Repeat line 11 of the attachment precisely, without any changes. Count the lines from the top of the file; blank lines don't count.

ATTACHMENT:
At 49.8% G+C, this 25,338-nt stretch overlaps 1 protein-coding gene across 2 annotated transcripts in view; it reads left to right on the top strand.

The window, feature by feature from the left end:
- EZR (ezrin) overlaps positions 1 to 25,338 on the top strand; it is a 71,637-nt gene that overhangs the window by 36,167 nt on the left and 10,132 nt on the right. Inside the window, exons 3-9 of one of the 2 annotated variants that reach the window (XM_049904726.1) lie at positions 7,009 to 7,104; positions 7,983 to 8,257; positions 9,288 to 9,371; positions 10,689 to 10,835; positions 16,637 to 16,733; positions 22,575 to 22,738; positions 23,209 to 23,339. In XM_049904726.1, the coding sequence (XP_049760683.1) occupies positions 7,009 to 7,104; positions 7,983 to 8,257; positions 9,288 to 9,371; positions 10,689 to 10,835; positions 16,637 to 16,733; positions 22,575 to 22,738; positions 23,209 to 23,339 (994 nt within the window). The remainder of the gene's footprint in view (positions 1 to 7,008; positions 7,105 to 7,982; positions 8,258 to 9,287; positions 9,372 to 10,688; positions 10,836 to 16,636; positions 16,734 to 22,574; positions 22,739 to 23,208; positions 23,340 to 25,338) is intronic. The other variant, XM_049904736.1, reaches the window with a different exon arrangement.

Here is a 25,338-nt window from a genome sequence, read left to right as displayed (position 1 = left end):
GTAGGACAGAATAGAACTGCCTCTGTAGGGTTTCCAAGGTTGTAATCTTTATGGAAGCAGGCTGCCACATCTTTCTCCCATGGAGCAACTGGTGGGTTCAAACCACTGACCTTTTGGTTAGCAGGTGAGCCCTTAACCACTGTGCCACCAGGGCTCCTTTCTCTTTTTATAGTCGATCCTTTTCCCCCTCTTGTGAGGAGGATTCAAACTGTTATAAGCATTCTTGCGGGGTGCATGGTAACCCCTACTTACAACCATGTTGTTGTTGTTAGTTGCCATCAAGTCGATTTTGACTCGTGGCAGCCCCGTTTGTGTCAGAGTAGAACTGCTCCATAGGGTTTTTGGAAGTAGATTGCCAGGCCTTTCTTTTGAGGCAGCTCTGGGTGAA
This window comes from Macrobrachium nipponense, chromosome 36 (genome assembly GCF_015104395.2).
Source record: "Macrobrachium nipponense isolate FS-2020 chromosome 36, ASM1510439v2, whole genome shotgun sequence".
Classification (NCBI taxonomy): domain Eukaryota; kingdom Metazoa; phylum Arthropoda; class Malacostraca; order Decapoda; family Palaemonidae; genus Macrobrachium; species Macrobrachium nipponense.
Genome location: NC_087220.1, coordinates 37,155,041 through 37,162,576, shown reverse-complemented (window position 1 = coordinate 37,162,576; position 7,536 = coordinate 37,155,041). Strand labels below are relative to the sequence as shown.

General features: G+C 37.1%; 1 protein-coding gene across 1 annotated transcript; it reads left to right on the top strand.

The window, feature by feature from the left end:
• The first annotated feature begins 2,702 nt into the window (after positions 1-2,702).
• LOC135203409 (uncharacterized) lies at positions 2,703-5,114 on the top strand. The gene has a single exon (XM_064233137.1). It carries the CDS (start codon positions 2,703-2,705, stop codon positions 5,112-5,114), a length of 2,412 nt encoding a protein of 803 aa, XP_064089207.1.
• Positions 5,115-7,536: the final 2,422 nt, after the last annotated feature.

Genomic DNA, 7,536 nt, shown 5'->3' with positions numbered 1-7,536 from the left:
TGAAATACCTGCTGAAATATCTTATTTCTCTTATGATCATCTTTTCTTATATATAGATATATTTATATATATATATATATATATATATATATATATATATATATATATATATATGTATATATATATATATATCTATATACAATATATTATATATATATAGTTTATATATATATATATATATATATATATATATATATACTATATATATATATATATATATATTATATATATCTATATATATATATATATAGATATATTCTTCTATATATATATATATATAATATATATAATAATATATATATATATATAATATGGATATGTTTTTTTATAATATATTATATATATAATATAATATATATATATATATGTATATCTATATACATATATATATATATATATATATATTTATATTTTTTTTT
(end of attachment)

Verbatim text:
The window, feature by feature from the left end: